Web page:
I only had one year before I’d be forced to crawl from under the comfort blanket that is student loans, friendly lecturers and campus life. I knew that in the increasingly competitive job market, real-world job experience within my degree field of mathematics would be highly beneficial.

Reluctantly, I changed my internet search from beach holidays to internships in Scotland and soon after I stumbled upon an ad for a 13-week data science internship at FreeAgent. Here’s what happened next!

Discovering FreeAgent

The more I read about the position and the company, the more attractive the prospect of spending my summer working became. I could tell there was something different about FreeAgent and the job itself seemed like a perfect fit.

During university I have become acquainted with a number of- predominantly mathematical based- programming languages, and found I both enjoyed it and was quite competent. There was, however, significant room for improvement and the job description detailed several languages in which I’d had no experience. I therefore knew the application process alone would be a challenge, but there’s nothing I love more than a steep learning curve and the chance to test my own abilities! So, after swiftly typing up a cover letter, I clicked “apply”.

As I expected, the interview process was exacting; it included a programming task, a presentation of my results during a telephone interview and a final interview a few weeks later. I was delighted when my position was confirmed by my soon-to-be team lead, Dr. Dave Evans, in April. I confirmed my start date as June 4th and spent the months between wishing away exam season and daydreaming about my summer in Edinburgh, beach holidays long forgotten.

Living in Edinburgh

When June 4th arrived, I awoke bright and very early; at that point I hadn’t found accommodation in Edinburgh, so I embarked on the commute from Dundee, which continued for the subsequent three weeks. This was probably the biggest challenge I faced, but once I’d found suitable accommodation I was able to fully engage with life in Edinburgh. Living alone gave me a lot of time to explore the beautiful Union Canal, next to FreeAgent’s offices, and discover hidden gems tucked away in Edinburgh’s winding streets.

By week 10 of my internship the Edinburgh Fringe Festival was in full swing. I’d never been to the Fringe before so if, like I was, you’re unaware of the scale of the festival I’ll give you some figures. In 2017 there were 53,232 performances of 3,398 shows, with over 2.6 million tickets issued. With it being the world’s largest arts festival, the entire city takes on a new energy, which was amazing to experience.

 Working for FreeAgent

I had an inkling that FreeAgent was a bit different from other companies when I applied, but it took working there to appreciate just how special the company is. I arrived on my first day into a bright office, spanning two floors and boasting fantastic views of Edinburgh and the surrounding areas. My desk, situated behind the sprawling balcony, has a perfect view of Edinburgh Castle and Arthur’s Seat.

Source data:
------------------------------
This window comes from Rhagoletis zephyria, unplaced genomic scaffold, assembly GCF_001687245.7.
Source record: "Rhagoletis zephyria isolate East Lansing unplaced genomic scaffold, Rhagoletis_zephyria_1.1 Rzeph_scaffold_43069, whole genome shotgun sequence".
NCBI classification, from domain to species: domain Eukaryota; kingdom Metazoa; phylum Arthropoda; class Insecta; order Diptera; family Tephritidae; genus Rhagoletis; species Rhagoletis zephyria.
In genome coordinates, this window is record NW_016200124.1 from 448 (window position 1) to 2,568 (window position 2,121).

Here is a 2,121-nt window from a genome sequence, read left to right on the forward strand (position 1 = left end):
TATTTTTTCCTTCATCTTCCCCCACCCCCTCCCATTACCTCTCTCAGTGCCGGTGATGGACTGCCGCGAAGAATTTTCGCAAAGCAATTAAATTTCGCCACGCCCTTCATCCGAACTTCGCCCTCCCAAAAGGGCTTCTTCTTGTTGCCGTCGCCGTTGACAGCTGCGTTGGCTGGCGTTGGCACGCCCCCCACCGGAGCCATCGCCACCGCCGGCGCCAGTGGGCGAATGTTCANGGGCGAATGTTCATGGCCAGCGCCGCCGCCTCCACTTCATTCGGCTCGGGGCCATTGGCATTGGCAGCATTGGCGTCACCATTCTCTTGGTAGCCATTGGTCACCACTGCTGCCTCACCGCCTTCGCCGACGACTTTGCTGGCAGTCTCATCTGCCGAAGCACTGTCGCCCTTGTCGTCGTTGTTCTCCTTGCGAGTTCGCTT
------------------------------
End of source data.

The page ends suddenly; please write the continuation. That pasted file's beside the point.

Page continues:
My first week was spent acclimatising to the working environment within the office. I was pleasantly surprised by how friendly everyone was; there’s an atmosphere at FreeAgent that encourages you to interact with everyone, even those you might not get the opportunity to work with. I especially enjoyed integrating into the data science team and getting to know Dr. Dave and our other colleagues, Dr. David (it’s as confusing as it sounds!) and Charlotte, a fellow intern. I also witnessed the interview process, from the other side of the desk, when our newest team member Owen was recruited as another permanent data scientist towards the end of my internship.

There are many traditions that contribute to FreeAgent being such a special place to work. Many of them are exclusive to our team, and the vast majority are food related! The data science team breaks up the working week with trips to the ‘The Counter’, a canal boat serving fantastic coffee and bagels, on a Thursday morning. One of my favourite things about FreeAgent, however, is the company-wide ‘town hall’ talks held every Friday afternoon. The whole company sits down with a beverage (alcoholic if you so please!), and listens to presentations from other members of staff about a wide range of fascinating topics.

FreeAgent also holds many social activities outside of work that are not to be missed! July’s scavenger hunt was a personal favourite: teams of five spent two hours running around Edinburgh completing tasks and taking photos to raise money for charity. It was fabulous fun and just another thing that helps cement FreeAgent’s wonderful company culture!

 My intern experience

Life as an intern is fascinating: you come into your new place of work with a lot to learn in just a handful of weeks, and there’s a desire to leave with the feeling you’ve made a significant contribution to your place of work. I found a benefit of such a short work placement is that I had a focus.

I was tasked with producing a dashboard that would help FreeAgent staff to better understand our accountancy practice clients and enable our marketing and sales departments to offer more targeted and meaningful advice. The goals, context and impact of the project were outlined at the start of my internship so I always knew what I was working towards. This, along with FreeAgent’s agile approach to working and some amazing productivity tools such as Trello, all helped me stay focused on the task at hand.